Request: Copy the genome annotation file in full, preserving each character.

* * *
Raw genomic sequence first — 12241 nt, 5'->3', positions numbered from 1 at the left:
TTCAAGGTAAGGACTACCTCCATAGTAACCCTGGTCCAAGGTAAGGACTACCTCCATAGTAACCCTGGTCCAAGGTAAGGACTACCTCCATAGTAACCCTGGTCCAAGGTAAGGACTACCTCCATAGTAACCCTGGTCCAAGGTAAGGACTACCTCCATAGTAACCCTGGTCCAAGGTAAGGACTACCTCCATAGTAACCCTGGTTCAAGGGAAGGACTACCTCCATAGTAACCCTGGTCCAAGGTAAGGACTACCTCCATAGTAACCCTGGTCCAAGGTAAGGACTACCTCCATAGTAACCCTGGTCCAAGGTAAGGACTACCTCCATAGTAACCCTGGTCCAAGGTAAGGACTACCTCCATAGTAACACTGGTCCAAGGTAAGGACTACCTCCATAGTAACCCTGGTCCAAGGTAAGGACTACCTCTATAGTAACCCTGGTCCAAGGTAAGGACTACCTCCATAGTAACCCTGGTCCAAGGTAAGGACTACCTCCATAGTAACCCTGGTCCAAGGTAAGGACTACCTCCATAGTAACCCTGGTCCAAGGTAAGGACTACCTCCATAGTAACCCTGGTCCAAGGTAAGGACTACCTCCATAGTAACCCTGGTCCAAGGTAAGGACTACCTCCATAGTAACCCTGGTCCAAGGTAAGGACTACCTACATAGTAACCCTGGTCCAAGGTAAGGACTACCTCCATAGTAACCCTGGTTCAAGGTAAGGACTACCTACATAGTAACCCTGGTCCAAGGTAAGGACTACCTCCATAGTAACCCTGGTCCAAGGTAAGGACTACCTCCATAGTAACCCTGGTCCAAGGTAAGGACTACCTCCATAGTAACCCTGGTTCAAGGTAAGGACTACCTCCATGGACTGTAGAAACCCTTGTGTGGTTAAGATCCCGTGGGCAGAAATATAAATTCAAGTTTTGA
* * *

Raw genomic sequence first — 12241 nt, 5'->3', positions numbered from 1 at the left:
TTCAAGGTAAGGACTACCTCCATAGTAACCCTGGTCCAAGGTAAGGACTACCTCCATAGTAACCCTGGTCCAAGGTAAGGACTACCTCCATAGTAACCCTGGTCCAAGGTAAGGACTACCTCCATAGTAACCCTGGTCCAAGGTAAGGACTACCTCCATAGTAACCCTGGTCCAAGGTAAGGACTACCTCCATAGTAACCCTGGTTCAAGGGAAGGACTACCTCCATAGTAACCCTGGTCCAAGGTAAGGACTACCTCCATAGTAACCCTGGTCCAAGGTAAGGACTACCTCCATAGTAACCCTGGTCCAAGGTAAGGACTACCTCCATAGTAACCCTGGTCCAAGGTAAGGACTACCTCCATAGTAACACTGGTCCAAGGTAAGGACTACCTCCATAGTAACCCTGGTCCAAGGTAAGGACTACCTCTATAGTAACCCTGGTCCAAGGTAAGGACTACCTCCATAGTAACCCTGGTCCAAGGTAAGGACTACCTCCATAGTAACCCTGGTCCAAGGTAAGGACTACCTCCATAGTAACCCTGGTCCAAGGTAAGGACTACCTCCATAGTAACCCTGGTCCAAGGTAAGGACTACCTCCATAGTAACCCTGGTCCAAGGTAAGGACTACCTCCATAGTAACCCTGGTCCAAGGTAAGGACTACCTACATAGTAACCCTGGTCCAAGGTAAGGACTACCTCCATAGTAACCCTGGTTCAAGGTAAGGACTACCTACATAGTAACCCTGGTCCAAGGTAAGGACTACCTCCATAGTAACCCTGGTCCAAGGTAAGGACTACCTCCATAGTAACCCTGGTCCAAGGTAAGGACTACCTCCATAGTAACCCTGGTTCAAGGTAAGGACTACCTCCATGGACTGTAGAAACCCTTGTGTGGTTAAGATCCCGTGGGCAGAAATATAAATTCAAGTTTTGA